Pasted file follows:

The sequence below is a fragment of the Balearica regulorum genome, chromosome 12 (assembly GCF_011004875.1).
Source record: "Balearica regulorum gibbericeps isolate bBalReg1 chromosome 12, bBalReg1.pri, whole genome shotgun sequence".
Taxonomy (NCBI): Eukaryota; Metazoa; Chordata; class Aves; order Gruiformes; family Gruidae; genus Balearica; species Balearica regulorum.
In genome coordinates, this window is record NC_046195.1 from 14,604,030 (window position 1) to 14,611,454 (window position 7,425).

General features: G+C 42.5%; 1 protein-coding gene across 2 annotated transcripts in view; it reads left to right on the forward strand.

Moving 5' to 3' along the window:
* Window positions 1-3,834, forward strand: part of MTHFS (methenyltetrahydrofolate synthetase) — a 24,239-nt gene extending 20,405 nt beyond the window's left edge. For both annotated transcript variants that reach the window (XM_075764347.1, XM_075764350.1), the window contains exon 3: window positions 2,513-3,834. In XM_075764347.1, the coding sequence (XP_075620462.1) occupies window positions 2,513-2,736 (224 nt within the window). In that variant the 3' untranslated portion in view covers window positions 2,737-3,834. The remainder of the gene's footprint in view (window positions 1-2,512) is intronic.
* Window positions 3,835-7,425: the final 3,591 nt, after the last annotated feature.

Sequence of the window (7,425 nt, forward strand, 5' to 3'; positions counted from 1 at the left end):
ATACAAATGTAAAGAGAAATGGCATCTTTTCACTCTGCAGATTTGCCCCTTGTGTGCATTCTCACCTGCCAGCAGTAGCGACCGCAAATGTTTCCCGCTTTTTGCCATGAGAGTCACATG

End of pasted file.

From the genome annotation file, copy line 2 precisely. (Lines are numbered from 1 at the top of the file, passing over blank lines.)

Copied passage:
Source record: "Balearica regulorum gibbericeps isolate bBalReg1 chromosome 12, bBalReg1.pri, whole genome shotgun sequence".